William Todhunter- Wartime letters Essay
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The whimpers of horses continued long after the firing had stopped. Those poor creatures- sent by fat old men to do their bidding. This great war. This perfect waste. Wipers November 8th Dearest Mamma, Your letter arrived on Thursday, but already that seems an age ago. Day and night seem to fall into one and at the moment we are under almost constant bombardment. The shells tend to fall behind us but you are never sure whether one might not have your number on it.
It is difficult to get used to, but we are so tired that we fall into our dugouts as soon as we come off duty, snatch a mug of tea, and sleep in our damp clothes.
I have been over the top several times now, but every time we have only got so far as the wire, and had to fall back under heavy German fire. It is simply ghastly out there in no-mans land, and the gung-ho patriotism we once felt has dissipated among the smoke and the stench of corpses. I feel particularly sorry for the poor horses, it is not their war. Still keeping hopeful for Tommy’s return. I am sure he will be back with us soon, as they have only been missing for a few days now, and scouting parties often go missing for several days. Still raining, and dark, heavy clouds are rolling in from the west.
However we are bearing up and at least the falling rain and the heavy grey mud seems to constrain enemy activity, although we still have to watch out for sniper fire. It is terribly cold at the moment, in spite of our best efforts at putting small fires, even candles, in every nook and cranny to keep warm. And we have a hard time sleeping between the look out duties witch are two hours in every six. I am sorry this letter is a bit depressing, my mood matches the weather. Your Loving Son, William November 25th Gas. Cruel green hands of twisted nature. Grasping at the lives of innocent men.
What can I do though? All I am able to do is stand. Wiped of emotion. Watching contorted faces of those whose masks had failed, I cannot even breathe on these occasions. Not out of being scared, but from utter helplessness. All is numb. How can I tell mother about this? How can I even write to her? Our letters are being censored anyway, so even if my hand could write, it would be snatched up, and I would be on duties. During the battle at Wipers we suffered many losses- far greater than those of the Germans. But more men are sent. Why do they come? Do they truly believe in the old lies?
They remind me of how I was once- nai?? ve, patriotic and simply, blissfully ignorant. The mud is always up to our knees. Corpses often find their way into the dugout entrances. Supplies are shortening, and home is far away. Oh mamma, what if I am to die here? I cannot, could not, tell you of the possibility. God has left this place. Left it to rot in Hell on Earth. December 26th Dearest Mamma The strangest things have been happening over the past few days. I do not think there had been a single shot fired since the early hours of the morning of Christmas Eve, when the first carols were heard.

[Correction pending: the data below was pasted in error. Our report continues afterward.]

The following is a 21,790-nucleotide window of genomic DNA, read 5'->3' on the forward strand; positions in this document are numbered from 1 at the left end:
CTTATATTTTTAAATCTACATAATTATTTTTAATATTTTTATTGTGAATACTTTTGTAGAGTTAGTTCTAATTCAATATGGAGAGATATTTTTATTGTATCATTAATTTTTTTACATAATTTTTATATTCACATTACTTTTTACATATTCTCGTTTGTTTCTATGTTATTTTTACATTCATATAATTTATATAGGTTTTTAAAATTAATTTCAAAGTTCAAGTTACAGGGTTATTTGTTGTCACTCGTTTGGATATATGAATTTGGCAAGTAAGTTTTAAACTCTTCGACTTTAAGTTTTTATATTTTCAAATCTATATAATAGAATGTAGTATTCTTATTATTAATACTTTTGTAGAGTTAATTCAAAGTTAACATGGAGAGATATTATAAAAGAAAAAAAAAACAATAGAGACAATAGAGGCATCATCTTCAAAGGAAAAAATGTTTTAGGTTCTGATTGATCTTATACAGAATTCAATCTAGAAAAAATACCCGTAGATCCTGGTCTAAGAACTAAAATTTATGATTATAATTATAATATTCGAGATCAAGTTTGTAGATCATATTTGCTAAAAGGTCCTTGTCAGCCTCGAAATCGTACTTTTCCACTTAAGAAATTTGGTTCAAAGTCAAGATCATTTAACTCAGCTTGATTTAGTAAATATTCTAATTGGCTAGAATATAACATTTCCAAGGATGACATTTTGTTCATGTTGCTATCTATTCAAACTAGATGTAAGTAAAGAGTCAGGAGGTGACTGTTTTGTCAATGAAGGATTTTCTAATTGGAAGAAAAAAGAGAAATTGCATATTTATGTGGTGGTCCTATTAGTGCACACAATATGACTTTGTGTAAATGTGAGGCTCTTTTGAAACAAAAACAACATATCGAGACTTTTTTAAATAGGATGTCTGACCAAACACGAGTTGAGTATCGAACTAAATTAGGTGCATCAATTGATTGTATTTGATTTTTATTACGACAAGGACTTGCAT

After a while, the sound of German singing floated back over no-man’s land and met our ears. In the afternoon, after we had had Holy Communion, a few foolhardy Germans appeared and exchanged some of their songs with us. It was the strangest thing. We had been blowing each other up for weeks, and then I suddenly found myself shaking hands with a sniper, who spoke a bit of English, and seemed nice enough. He must have been the same age as me, if not younger, but they may have different regulations for signing up there, and I forgot to ask him his real age.
A few fellows followed them back, but returned safe and sound, missing only buttons and cigarettes, which they had traded for similar souvenirs. On Christmas Day, I had just finished morning service, and was heading down to our dugout, when I realised that a game of football was being played out in no-man’s land… against the Germans! I couldn’t believe it, but climbed out and joined in. We lost, but it was good fun, and well played by the Huns! It was the queerest thing! Our dinner party was well enjoyed. It started with fried bacon and dip-bread; followed by Christmas pudding.
But you can guess that we all were thinking of home. I think that it has been the most memorable Christmas I have ever spent, or likely to spend. I never expected to be shaking hands with Germans in enemy trenches on Christmas day, and I do not suppose you thought of us doing so either. So after a fashion I have enjoyed my Christmas. But who knows what the New Year will bring. Looking forward to hearing from you. Kind regards to all. Your loving son, William P. S. Don’t forget to feed the rabbits! December 29th Dear Mrs. Todhunter, I regret to inform you of the death in action of your son, William.
He was killed yesterday by sniper fire. The mood in the camp last night was solemn. I cannot stress how well the men regarded William. Always cheerful, always ready to lend a hand, always ready to share his rations. He will be much missed. His personal effects will be returned through the usual channels. Yours sincerely, Hugh Lonsdale (Lieut. ) Show preview only The above preview is unformatted text This student written piece of work is one of many that can be found in our GCSE Miscellaneous section.